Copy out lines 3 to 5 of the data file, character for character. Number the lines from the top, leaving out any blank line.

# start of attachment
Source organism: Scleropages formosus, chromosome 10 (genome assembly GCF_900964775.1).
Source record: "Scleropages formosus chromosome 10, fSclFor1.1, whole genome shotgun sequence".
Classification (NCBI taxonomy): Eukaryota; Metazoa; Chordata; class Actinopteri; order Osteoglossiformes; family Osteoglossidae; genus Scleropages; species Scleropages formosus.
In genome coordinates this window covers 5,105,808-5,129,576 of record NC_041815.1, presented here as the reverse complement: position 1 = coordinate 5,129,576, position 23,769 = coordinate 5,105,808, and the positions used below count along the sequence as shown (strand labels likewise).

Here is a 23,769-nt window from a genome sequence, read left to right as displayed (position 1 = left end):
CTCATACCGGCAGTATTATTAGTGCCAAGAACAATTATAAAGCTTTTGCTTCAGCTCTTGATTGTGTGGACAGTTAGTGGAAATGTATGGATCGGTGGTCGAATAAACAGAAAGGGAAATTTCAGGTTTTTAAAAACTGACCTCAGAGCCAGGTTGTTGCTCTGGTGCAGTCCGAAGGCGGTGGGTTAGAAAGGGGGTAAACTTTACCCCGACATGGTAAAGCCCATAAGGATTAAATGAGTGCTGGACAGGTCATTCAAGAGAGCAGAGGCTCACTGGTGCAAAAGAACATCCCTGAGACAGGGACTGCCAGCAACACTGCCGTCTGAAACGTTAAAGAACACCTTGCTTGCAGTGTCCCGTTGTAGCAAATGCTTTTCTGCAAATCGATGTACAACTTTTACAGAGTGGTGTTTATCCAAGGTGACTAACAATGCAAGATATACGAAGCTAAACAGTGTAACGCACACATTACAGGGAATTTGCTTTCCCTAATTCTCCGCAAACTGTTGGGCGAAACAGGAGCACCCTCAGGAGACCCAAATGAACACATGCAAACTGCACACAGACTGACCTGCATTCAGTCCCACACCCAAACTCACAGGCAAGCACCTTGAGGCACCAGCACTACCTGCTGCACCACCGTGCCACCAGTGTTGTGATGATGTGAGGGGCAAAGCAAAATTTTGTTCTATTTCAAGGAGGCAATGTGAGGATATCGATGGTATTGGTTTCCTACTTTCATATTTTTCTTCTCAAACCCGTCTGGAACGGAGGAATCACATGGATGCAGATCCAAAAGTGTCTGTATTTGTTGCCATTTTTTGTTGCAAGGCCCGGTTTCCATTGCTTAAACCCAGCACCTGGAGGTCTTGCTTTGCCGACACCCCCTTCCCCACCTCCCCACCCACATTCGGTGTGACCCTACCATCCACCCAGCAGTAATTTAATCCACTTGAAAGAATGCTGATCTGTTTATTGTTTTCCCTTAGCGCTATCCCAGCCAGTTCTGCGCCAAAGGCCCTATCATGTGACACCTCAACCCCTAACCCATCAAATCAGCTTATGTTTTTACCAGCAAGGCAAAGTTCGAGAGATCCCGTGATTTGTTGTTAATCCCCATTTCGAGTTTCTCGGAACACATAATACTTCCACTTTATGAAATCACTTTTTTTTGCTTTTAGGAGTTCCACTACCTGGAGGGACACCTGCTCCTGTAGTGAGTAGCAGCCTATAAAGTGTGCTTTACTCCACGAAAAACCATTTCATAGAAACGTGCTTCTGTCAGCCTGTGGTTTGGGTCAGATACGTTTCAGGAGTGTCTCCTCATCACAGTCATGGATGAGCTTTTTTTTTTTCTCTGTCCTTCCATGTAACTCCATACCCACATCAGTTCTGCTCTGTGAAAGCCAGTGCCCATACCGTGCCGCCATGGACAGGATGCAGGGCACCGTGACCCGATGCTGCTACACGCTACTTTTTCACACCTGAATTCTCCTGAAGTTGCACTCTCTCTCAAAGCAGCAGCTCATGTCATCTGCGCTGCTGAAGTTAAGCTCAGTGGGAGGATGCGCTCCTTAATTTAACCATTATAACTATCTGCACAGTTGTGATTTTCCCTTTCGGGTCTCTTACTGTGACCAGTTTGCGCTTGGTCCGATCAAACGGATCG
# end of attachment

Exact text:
Classification (NCBI taxonomy): Eukaryota; Metazoa; Chordata; class Actinopteri; order Osteoglossiformes; family Osteoglossidae; genus Scleropages; species Scleropages formosus.
In genome coordinates this window covers 5,105,808-5,129,576 of record NC_041815.1, presented here as the reverse complement: position 1 = coordinate 5,129,576, position 23,769 = coordinate 5,105,808, and the positions used below count along the sequence as shown (strand labels likewise).

Here is a 23,769-nt window from a genome sequence, read left to right as displayed (position 1 = left end):